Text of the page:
By Joe Mama
Turns out our friends to the north can teach us a thing or two about budget surpluses and paying off debt. Canada has lowered its national debt from 67% to 29% of GDP since 1993 and run a budget surplus every year between 1997-2008. How? By cutting spending on many gov’t programs in absolute dollar terms (as opposed to cutting just the rate of spending growth). Specifically, about 85 cents of every dollar of deficit reduction was achieved with spending cuts. Did those spending cuts hurt the Canadian economy? David Henderson, author of the study, says no:
As the government cut its spending on programs from 14.9 percent of GDP in fiscal year 1996 to 12.1 percent in fiscal year 2000, more resources were available for people to use productively in the private sector. From 1997 to 2000, when government spending as a percent of GDP fell, Canada’s economy experienced a high rate of real growth of between four and five percent per year.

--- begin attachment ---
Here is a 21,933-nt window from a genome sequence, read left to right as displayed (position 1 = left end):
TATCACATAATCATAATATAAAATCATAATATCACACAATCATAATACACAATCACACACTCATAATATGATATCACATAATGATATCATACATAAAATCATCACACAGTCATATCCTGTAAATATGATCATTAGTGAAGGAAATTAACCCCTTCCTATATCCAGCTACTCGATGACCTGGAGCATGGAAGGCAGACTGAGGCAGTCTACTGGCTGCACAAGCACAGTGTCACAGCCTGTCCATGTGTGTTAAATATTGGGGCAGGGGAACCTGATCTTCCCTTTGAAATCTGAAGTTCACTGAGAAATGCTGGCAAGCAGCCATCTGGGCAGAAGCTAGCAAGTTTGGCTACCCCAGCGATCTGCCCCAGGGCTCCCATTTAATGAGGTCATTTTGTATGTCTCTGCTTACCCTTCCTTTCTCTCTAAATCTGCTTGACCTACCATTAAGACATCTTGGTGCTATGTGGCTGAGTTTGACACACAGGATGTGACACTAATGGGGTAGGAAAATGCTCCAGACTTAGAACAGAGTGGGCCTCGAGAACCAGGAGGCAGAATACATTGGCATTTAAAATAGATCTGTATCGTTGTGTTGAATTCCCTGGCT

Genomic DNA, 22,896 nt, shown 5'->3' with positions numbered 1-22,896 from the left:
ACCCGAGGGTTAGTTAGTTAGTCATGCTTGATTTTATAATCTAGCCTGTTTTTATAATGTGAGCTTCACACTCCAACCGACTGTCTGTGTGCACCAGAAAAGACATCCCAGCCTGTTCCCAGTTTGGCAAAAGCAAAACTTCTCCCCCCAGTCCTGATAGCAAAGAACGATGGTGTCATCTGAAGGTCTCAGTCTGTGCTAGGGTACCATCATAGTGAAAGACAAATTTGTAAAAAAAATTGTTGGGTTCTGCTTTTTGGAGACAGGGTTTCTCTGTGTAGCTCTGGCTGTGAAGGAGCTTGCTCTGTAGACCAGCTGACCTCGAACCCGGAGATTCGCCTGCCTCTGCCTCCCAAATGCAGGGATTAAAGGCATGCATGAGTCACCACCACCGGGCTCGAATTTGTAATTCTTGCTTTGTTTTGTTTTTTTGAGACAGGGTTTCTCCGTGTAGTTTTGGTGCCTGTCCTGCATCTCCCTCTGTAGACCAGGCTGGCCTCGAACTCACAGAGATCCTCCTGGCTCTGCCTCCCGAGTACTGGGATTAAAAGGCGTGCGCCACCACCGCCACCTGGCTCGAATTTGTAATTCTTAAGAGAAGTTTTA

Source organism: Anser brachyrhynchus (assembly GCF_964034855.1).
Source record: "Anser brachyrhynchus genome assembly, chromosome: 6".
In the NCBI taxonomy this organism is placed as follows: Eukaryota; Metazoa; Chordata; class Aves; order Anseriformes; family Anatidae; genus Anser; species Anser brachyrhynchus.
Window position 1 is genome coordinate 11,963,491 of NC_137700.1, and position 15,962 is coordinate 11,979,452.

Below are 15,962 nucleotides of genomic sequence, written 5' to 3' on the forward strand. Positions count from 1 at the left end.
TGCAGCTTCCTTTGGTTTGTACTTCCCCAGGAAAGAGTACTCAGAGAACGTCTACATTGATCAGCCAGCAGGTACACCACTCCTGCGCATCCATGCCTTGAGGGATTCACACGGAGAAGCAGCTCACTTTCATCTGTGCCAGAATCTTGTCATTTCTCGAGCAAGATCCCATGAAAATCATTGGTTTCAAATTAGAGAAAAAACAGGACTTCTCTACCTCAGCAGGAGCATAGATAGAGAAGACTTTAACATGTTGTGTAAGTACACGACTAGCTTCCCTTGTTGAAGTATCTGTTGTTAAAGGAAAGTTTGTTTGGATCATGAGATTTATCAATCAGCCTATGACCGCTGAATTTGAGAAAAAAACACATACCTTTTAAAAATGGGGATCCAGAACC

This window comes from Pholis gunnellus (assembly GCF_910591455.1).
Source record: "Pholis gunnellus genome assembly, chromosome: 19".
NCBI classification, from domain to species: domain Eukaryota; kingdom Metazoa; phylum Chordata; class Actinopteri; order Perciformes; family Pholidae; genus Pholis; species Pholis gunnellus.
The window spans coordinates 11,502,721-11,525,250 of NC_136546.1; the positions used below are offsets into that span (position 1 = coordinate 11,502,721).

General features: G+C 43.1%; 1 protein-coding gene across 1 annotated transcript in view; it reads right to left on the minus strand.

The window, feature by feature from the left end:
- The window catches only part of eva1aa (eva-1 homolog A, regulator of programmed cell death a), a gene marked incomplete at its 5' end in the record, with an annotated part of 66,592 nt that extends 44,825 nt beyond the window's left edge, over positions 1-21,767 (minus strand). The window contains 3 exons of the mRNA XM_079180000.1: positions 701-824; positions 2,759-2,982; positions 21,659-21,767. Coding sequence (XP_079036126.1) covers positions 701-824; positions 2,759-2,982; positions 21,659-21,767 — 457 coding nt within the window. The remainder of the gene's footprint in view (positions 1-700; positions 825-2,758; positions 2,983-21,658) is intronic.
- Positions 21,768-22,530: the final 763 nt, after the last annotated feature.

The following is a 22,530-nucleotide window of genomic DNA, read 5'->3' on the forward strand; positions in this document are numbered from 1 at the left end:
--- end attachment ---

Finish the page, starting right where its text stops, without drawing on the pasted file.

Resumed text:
The Canadian experience appears to belie most Democrats’ view that cutting gov’t spending during an economic slowdown is bad, showing instead that cutting spending during low-growth years is good for the economy.
On a slightly different topic, did Canada’s single-payer health care system help, hinder, or play no part in this fiscal 180-degree turn?
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